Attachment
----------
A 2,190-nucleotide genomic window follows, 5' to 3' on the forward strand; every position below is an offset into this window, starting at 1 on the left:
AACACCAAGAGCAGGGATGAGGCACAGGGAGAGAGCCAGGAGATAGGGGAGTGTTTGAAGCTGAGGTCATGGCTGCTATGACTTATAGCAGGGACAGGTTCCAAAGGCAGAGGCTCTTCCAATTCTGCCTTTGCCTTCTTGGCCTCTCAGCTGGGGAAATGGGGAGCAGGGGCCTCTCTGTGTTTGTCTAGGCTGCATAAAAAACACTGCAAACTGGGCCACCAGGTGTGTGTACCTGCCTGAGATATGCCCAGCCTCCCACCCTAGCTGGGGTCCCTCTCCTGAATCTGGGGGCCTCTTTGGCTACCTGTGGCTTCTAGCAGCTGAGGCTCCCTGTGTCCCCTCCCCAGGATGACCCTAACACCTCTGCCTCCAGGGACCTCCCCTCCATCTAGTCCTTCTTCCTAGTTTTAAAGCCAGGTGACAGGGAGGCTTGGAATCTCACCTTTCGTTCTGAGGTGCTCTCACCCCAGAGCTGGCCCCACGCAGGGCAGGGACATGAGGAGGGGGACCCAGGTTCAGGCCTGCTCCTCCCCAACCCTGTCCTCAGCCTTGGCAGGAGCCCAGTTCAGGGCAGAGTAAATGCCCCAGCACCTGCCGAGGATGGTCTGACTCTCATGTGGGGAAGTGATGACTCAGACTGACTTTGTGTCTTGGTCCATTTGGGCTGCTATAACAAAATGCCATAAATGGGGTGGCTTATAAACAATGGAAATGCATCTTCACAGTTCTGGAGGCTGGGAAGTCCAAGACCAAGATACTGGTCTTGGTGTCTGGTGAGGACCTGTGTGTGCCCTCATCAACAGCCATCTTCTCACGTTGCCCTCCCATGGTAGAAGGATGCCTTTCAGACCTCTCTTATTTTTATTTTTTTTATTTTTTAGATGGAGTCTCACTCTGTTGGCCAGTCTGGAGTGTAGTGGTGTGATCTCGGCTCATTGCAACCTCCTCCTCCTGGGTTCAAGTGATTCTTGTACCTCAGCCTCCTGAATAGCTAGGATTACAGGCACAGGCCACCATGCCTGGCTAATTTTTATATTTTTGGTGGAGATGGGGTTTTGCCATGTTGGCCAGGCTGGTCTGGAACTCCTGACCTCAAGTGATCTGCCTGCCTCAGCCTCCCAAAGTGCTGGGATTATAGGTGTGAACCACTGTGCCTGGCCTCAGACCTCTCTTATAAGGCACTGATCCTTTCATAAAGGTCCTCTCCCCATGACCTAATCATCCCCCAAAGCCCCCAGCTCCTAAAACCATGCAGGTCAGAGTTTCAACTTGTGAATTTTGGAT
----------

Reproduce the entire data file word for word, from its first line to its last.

A 2,190-nucleotide genomic window follows, 5' to 3' on the forward strand; every position below is an offset into this window, starting at 1 on the left:
AACACCAAGAGCAGGGATGAGGCACAGGGAGAGAGCCAGGAGATAGGGGAGTGTTTGAAGCTGAGGTCATGGCTGCTATGACTTATAGCAGGGACAGGTTCCAAAGGCAGAGGCTCTTCCAATTCTGCCTTTGCCTTCTTGGCCTCTCAGCTGGGGAAATGGGGAGCAGGGGCCTCTCTGTGTTTGTCTAGGCTGCATAAAAAACACTGCAAACTGGGCCACCAGGTGTGTGTACCTGCCTGAGATATGCCCAGCCTCCCACCCTAGCTGGGGTCCCTCTCCTGAATCTGGGGGCCTCTTTGGCTACCTGTGGCTTCTAGCAGCTGAGGCTCCCTGTGTCCCCTCCCCAGGATGACCCTAACACCTCTGCCTCCAGGGACCTCCCCTCCATCTAGTCCTTCTTCCTAGTTTTAAAGCCAGGTGACAGGGAGGCTTGGAATCTCACCTTTCGTTCTGAGGTGCTCTCACCCCAGAGCTGGCCCCACGCAGGGCAGGGACATGAGGAGGGGGACCCAGGTTCAGGCCTGCTCCTCCCCAACCCTGTCCTCAGCCTTGGCAGGAGCCCAGTTCAGGGCAGAGTAAATGCCCCAGCACCTGCCGAGGATGGTCTGACTCTCATGTGGGGAAGTGATGACTCAGACTGACTTTGTGTCTTGGTCCATTTGGGCTGCTATAACAAAATGCCATAAATGGGGTGGCTTATAAACAATGGAAATGCATCTTCACAGTTCTGGAGGCTGGGAAGTCCAAGACCAAGATACTGGTCTTGGTGTCTGGTGAGGACCTGTGTGTGCCCTCATCAACAGCCATCTTCTCACGTTGCCCTCCCATGGTAGAAGGATGCCTTTCAGACCTCTCTTATTTTTATTTTTTTTATTTTTTAGATGGAGTCTCACTCTGTTGGCCAGTCTGGAGTGTAGTGGTGTGATCTCGGCTCATTGCAACCTCCTCCTCCTGGGTTCAAGTGATTCTTGTACCTCAGCCTCCTGAATAGCTAGGATTACAGGCACAGGCCACCATGCCTGGCTAATTTTTATATTTTTGGTGGAGATGGGGTTTTGCCATGTTGGCCAGGCTGGTCTGGAACTCCTGACCTCAAGTGATCTGCCTGCCTCAGCCTCCCAAAGTGCTGGGATTATAGGTGTGAACCACTGTGCCTGGCCTCAGACCTCTCTTATAAGGCACTGATCCTTTCATAAAGGTCCTCTCCCCATGACCTAATCATCCCCCAAAGCCCCCAGCTCCTAAAACCATGCAGGTCAGAGTTTCAACTTGTGAATTTTGGAT